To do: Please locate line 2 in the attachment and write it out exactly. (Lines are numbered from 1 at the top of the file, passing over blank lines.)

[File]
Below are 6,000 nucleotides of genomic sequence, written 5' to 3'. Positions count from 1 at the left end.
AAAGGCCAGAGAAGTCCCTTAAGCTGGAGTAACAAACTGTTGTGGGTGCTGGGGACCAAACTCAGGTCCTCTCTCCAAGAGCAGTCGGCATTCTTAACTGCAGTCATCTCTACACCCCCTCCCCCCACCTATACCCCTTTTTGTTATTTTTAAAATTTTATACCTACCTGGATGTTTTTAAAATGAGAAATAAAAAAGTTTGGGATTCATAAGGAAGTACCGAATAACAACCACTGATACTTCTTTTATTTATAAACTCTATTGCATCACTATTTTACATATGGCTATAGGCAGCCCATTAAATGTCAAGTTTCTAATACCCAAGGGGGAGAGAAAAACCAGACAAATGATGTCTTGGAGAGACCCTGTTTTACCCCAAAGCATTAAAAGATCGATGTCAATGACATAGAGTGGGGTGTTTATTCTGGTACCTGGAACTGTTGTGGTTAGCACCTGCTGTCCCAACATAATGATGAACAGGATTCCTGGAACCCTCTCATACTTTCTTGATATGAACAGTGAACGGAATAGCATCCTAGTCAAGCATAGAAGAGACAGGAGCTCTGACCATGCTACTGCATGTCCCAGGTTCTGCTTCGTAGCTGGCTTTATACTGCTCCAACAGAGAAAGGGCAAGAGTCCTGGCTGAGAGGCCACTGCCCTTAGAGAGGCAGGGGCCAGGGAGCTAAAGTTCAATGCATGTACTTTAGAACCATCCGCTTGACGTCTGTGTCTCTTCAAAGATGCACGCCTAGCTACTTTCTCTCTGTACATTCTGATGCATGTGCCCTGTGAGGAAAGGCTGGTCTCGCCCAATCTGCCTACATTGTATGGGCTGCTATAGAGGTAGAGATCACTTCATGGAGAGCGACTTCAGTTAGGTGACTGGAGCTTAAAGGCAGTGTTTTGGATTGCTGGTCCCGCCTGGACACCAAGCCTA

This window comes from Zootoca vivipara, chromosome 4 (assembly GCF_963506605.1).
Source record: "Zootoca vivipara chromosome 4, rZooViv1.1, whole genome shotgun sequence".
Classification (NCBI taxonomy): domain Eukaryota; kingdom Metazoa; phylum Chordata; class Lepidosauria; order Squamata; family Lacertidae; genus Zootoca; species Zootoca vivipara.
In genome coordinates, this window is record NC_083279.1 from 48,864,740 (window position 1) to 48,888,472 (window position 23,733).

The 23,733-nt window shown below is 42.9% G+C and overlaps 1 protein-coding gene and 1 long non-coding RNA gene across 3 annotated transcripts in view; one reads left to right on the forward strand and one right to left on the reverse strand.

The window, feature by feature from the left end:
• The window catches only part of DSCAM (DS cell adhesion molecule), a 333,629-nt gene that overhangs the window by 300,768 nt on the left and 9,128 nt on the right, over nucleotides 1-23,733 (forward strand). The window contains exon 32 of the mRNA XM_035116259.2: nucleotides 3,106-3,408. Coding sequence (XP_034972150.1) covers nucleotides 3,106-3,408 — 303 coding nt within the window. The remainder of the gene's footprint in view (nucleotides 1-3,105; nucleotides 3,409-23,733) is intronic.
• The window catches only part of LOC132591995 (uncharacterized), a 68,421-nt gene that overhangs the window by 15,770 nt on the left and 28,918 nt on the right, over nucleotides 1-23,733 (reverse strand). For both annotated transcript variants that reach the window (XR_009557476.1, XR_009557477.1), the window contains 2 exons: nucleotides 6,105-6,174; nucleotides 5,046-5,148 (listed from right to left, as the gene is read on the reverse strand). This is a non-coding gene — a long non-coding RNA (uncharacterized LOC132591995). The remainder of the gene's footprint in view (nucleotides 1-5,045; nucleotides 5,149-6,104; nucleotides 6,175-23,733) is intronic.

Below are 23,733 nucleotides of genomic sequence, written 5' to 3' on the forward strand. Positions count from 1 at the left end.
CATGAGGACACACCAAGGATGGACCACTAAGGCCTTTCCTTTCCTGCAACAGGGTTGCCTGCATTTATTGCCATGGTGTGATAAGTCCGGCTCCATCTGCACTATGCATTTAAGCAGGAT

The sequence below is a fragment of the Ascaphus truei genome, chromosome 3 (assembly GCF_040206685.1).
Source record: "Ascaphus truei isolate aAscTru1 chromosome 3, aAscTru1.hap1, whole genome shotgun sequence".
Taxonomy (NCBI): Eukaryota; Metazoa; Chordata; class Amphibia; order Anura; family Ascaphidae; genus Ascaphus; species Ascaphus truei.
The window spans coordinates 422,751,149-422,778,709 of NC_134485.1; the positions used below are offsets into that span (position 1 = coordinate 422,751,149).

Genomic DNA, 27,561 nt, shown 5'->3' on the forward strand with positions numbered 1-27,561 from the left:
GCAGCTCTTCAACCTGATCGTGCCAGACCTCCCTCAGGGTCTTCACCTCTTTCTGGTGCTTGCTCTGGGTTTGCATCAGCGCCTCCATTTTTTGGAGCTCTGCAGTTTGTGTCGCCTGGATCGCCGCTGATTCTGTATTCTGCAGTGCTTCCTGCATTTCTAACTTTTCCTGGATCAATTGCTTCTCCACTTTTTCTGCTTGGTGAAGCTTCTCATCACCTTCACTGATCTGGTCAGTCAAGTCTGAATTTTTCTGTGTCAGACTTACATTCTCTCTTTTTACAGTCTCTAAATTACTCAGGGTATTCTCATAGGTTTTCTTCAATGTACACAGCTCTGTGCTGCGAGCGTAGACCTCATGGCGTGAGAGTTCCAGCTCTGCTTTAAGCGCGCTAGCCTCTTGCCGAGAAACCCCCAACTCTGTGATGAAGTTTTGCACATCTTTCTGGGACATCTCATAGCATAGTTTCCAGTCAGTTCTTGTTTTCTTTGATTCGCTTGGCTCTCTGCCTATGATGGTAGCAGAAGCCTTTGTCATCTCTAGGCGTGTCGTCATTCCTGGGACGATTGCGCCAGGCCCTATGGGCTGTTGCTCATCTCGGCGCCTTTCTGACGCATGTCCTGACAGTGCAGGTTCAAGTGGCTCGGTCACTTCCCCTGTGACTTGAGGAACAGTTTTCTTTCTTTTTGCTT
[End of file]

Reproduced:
AAAGGCCAGAGAAGTCCCTTAAGCTGGAGTAACAAACTGTTGTGGGTGCTGGGGACCAAACTCAGGTCCTCTCTCCAAGAGCAGTCGGCATTCTTAACTGCAGTCATCTCTACACCCCCTCCCCCCACCTATACCCCTTTTTGTTATTTTTAAAATTTTATACCTACCTGGATGTTTTTAAAATGAGAAATAAAAAAGTTTGGGATTCATAAGGAAGTACCGAATAACAACCACTGATACTTCTTTTATTTATAAACTCTATTGCATCACTATTTTACATATGGCTATAGGCAGCCCATTAAATGTCAAGTTTCTAATACCCAAGGGGGAGAGAAAAACCAGACAAATGATGTCTTGGAGAGACCCTGTTTTACCCCAAAGCATTAAAAGATCGATGTCAATGACATAGAGTGGGGTGTTTATTCTGGTACCTGGAACTGTTGTGGTTAGCACCTGCTGTCCCAACATAATGATGAACAGGATTCCTGGAACCCTCTCATACTTTCTTGATATGAACAGTGAACGGAATAGCATCCTAGTCAAGCATAGAAGAGACAGGAGCTCTGACCATGCTACTGCATGTCCCAGGTTCTGCTTCGTAGCTGGCTTTATACTGCTCCAACAGAGAAAGGGCAAGAGTCCTGGCTGAGAGGCCACTGCCCTTAGAGAGGCAGGGGCCAGGGAGCTAAAGTTCAATGCATGTACTTTAGAACCATCCGCTTGACGTCTGTGTCTCTTCAAAGATGCACGCCTAGCTACTTTCTCTCTGTACATTCTGATGCATGTGCCCTGTGAGGAAAGGCTGGTCTCGCCCAATCTGCCTACATTGTATGGGCTGCTATAGAGGTAGAGATCACTTCATGGAGAGCGACTTCAGTTAGGTGACTGGAGCTTAAAGGCAGTGTTTTGGATTGCTGGTCCCGCCTGGACACCAAGCCTA